Panty Raid

From JonBenét to Kobe Bryant, Colorado gets hung out to dry.

Today the Ramseys are represented by L. Lin Wood, who has sued Fox News on their behalf (and sent the DNA to the FBI). An Atlanta judge gave that libel suit legs when she bought into the DNA in the panties/intruder theory; the case has since been moved to Colorado. Which is handy, because Wood is now spending plenty of time in this state: He's representing Bryant's accuser in her civil suit against him, filed just last month in Denver.

Up in Eagle County, Wood has not only rubbed up against Haddon, but he's encountered some of the same broadcast folks who are targets of the Ramseys' ire. If Bryant had decided to have knee surgery in Omaha, if JonBenét had been murdered in Peoria -- if whatever did happen in these cases had happened in places without pretty scenery and nearby ski resorts -- would the national media have racked up so many frequent-flier miles to cover them? And would so many local figures have gained second careers as legal pundits? Craig Silverman, Denver's former chief deputy DA, has opined on the Bryant case for numerous national shows, as well as Channel 7, where he noted a few Ramsey connections months ago.

In his January 21 "Craig's Court," on 7's website, Silverman wrote about Shapiro's upcoming book on Bryant and recounted how Shapiro had cozied up to then-Boulder DA Alex Hunter, and "the addled veteran prosecutor became so unhinged by the pressure of the world watching that he sought solace in extensive secret soul-searching meetings with this tabloid junior reporter." That relationship was revealed in Perfect Murder Perfect Town, a book made into a TV movie (in which Silverman got to play himself) that was written by Lawrence Schiller and Charlie Brennan -- the Rocky Mountain News's main reporter on the Ramsey murder who, yes, is now covering the Kobe Bryant case.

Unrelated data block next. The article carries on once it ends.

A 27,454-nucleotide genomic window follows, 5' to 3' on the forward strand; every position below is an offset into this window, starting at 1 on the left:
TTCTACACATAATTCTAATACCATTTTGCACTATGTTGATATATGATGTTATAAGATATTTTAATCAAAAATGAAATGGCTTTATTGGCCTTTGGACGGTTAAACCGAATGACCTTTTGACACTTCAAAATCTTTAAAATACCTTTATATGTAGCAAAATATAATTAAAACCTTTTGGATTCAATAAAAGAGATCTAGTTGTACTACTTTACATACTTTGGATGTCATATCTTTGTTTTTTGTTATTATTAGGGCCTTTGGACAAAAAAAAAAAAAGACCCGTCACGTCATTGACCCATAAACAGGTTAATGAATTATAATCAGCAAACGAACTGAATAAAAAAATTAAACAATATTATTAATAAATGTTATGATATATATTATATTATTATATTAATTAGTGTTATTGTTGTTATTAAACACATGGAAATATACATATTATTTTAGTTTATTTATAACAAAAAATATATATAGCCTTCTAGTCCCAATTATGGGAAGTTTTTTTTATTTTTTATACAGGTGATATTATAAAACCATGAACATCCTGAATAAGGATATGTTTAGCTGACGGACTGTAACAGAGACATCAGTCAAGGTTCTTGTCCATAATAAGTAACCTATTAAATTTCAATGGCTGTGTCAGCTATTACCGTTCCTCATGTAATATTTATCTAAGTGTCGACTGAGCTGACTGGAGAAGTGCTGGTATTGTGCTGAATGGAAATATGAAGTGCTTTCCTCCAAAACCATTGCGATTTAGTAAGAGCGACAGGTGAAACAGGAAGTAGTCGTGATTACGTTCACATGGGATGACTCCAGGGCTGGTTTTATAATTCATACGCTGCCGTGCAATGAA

For the sake of closure for all Coloradans, lawyers on that case should ask each potential juror one final question: "Do you know who killed JonBenét?"

Spell Bound

Brandon Shaffer, the Democratic candidate in Colorado Senate District 17, was pleasantly surprised when he saw an unexpected television ad touting his campaign. But that was before his wife, a schoolteacher, caught the misspelled word.

And what a word: The ad plugging Shaffer, a graduate of Stanford University whose website promises that he's "100 percent dedicated to quality public education in Colorado," misspells the word "amendment." Adding insult to injury, it does so in a reference to Amendment 23, the constitutional provision guaranteeing a certain level of funding for public education that Shaffer's pledged to preserve.

But when Shaffer tried to have the ad corrected, he got a fast lesson in the unintended consequences of campaign-finance reform. Because of quirks in that law, even groups placing ads in favor of candidates don't have to reveal who's funding them -- not until sixty days before the election. And when Shaffer contacted the Colorado Senate Democratic Campaign Fund, he was told only that "whoever might have put it up has figured out they made a mistake," he says.

When he spotted the ad again this Monday, though, it still read "ammendment."

Even the Colorado Democratic Party says it has no idea who made the buy.

"They're very well-meaning, but I have no editorial control," Shaffer laments. Still, there's a happy ending to this story. "I've been knocking on doors," he says. "The ad's working."

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